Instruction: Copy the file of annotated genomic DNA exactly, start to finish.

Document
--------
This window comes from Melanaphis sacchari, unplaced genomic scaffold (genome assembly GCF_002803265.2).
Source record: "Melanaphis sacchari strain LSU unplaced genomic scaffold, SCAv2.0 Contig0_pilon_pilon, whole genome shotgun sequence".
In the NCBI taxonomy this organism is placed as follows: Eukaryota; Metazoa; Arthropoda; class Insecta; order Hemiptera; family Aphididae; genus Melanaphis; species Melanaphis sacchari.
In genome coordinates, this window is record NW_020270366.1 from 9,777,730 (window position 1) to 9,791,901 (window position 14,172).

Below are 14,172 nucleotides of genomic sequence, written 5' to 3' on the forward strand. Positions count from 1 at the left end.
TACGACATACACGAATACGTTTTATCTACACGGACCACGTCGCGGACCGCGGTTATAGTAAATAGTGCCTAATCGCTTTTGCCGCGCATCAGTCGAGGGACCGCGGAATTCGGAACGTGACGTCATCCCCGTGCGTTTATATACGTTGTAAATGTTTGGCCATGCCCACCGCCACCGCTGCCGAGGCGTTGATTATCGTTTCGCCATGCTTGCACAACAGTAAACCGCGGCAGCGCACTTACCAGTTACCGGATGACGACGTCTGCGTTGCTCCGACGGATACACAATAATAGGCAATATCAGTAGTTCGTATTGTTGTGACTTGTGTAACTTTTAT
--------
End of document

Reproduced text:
This window comes from Melanaphis sacchari, unplaced genomic scaffold (genome assembly GCF_002803265.2).
Source record: "Melanaphis sacchari strain LSU unplaced genomic scaffold, SCAv2.0 Contig0_pilon_pilon, whole genome shotgun sequence".
In the NCBI taxonomy this organism is placed as follows: Eukaryota; Metazoa; Arthropoda; class Insecta; order Hemiptera; family Aphididae; genus Melanaphis; species Melanaphis sacchari.
In genome coordinates, this window is record NW_020270366.1 from 9,777,730 (window position 1) to 9,791,901 (window position 14,172).

Below are 14,172 nucleotides of genomic sequence, written 5' to 3' on the forward strand. Positions count from 1 at the left end.
TACGACATACACGAATACGTTTTATCTACACGGACCACGTCGCGGACCGCGGTTATAGTAAATAGTGCCTAATCGCTTTTGCCGCGCATCAGTCGAGGGACCGCGGAATTCGGAACGTGACGTCATCCCCGTGCGTTTATATACGTTGTAAATGTTTGGCCATGCCCACCGCCACCGCTGCCGAGGCGTTGATTATCGTTTCGCCATGCTTGCACAACAGTAAACCGCGGCAGCGCACTTACCAGTTACCGGATGACGACGTCTGCGTTGCTCCGACGGATACACAATAATAGGCAATATCAGTAGTTCGTATTGTTGTGACTTGTGTAACTTTTAT